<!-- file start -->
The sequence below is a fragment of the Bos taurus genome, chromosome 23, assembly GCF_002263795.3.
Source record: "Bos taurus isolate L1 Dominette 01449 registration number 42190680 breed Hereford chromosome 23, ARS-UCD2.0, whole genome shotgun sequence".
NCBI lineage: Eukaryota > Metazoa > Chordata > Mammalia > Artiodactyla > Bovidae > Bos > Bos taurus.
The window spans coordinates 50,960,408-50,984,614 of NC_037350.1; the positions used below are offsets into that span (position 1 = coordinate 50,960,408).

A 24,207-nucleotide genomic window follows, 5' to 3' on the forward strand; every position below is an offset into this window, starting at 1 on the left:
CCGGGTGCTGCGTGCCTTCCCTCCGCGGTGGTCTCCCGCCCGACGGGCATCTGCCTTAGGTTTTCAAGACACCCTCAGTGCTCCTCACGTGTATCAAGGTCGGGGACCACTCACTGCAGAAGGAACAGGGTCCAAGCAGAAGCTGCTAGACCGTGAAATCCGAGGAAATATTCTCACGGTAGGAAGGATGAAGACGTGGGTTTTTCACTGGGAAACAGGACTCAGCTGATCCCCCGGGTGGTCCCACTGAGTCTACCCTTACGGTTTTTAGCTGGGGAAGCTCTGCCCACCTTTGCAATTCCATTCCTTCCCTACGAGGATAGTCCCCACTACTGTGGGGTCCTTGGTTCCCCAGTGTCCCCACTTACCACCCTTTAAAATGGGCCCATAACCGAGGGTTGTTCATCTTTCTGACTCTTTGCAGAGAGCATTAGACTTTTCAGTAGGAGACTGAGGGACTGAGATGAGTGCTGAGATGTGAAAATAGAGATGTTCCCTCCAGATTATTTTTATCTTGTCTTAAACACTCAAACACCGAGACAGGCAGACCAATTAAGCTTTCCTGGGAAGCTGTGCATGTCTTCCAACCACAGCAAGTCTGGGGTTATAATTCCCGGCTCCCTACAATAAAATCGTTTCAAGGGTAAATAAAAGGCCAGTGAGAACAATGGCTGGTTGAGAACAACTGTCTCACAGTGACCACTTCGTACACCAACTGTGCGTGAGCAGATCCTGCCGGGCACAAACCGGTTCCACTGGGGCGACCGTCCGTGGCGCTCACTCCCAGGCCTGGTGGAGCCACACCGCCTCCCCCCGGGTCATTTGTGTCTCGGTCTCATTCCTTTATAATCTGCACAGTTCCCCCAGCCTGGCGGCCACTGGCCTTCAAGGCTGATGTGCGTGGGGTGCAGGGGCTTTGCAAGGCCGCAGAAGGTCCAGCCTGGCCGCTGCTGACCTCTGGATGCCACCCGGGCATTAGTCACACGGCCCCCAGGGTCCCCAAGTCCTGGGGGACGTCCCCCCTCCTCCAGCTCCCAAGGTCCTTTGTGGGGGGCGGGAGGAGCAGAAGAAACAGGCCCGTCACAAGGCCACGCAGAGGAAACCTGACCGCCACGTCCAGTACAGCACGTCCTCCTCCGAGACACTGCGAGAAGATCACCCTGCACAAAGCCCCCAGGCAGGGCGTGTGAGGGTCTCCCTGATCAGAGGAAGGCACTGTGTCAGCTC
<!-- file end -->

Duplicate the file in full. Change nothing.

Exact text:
The sequence below is a fragment of the Bos taurus genome, chromosome 23, assembly GCF_002263795.3.
Source record: "Bos taurus isolate L1 Dominette 01449 registration number 42190680 breed Hereford chromosome 23, ARS-UCD2.0, whole genome shotgun sequence".
NCBI lineage: Eukaryota > Metazoa > Chordata > Mammalia > Artiodactyla > Bovidae > Bos > Bos taurus.
The window spans coordinates 50,960,408-50,984,614 of NC_037350.1; the positions used below are offsets into that span (position 1 = coordinate 50,960,408).

A 24,207-nucleotide genomic window follows, 5' to 3' on the forward strand; every position below is an offset into this window, starting at 1 on the left:
CCGGGTGCTGCGTGCCTTCCCTCCGCGGTGGTCTCCCGCCCGACGGGCATCTGCCTTAGGTTTTCAAGACACCCTCAGTGCTCCTCACGTGTATCAAGGTCGGGGACCACTCACTGCAGAAGGAACAGGGTCCAAGCAGAAGCTGCTAGACCGTGAAATCCGAGGAAATATTCTCACGGTAGGAAGGATGAAGACGTGGGTTTTTCACTGGGAAACAGGACTCAGCTGATCCCCCGGGTGGTCCCACTGAGTCTACCCTTACGGTTTTTAGCTGGGGAAGCTCTGCCCACCTTTGCAATTCCATTCCTTCCCTACGAGGATAGTCCCCACTACTGTGGGGTCCTTGGTTCCCCAGTGTCCCCACTTACCACCCTTTAAAATGGGCCCATAACCGAGGGTTGTTCATCTTTCTGACTCTTTGCAGAGAGCATTAGACTTTTCAGTAGGAGACTGAGGGACTGAGATGAGTGCTGAGATGTGAAAATAGAGATGTTCCCTCCAGATTATTTTTATCTTGTCTTAAACACTCAAACACCGAGACAGGCAGACCAATTAAGCTTTCCTGGGAAGCTGTGCATGTCTTCCAACCACAGCAAGTCTGGGGTTATAATTCCCGGCTCCCTACAATAAAATCGTTTCAAGGGTAAATAAAAGGCCAGTGAGAACAATGGCTGGTTGAGAACAACTGTCTCACAGTGACCACTTCGTACACCAACTGTGCGTGAGCAGATCCTGCCGGGCACAAACCGGTTCCACTGGGGCGACCGTCCGTGGCGCTCACTCCCAGGCCTGGTGGAGCCACACCGCCTCCCCCCGGGTCATTTGTGTCTCGGTCTCATTCCTTTATAATCTGCACAGTTCCCCCAGCCTGGCGGCCACTGGCCTTCAAGGCTGATGTGCGTGGGGTGCAGGGGCTTTGCAAGGCCGCAGAAGGTCCAGCCTGGCCGCTGCTGACCTCTGGATGCCACCCGGGCATTAGTCACACGGCCCCCAGGGTCCCCAAGTCCTGGGGGACGTCCCCCCTCCTCCAGCTCCCAAGGTCCTTTGTGGGGGGCGGGAGGAGCAGAAGAAACAGGCCCGTCACAAGGCCACGCAGAGGAAACCTGACCGCCACGTCCAGTACAGCACGTCCTCCTCCGAGACACTGCGAGAAGATCACCCTGCACAAAGCCCCCAGGCAGGGCGTGTGAGGGTCTCCCTGATCAGAGGAAGGCACTGTGTCAGCTC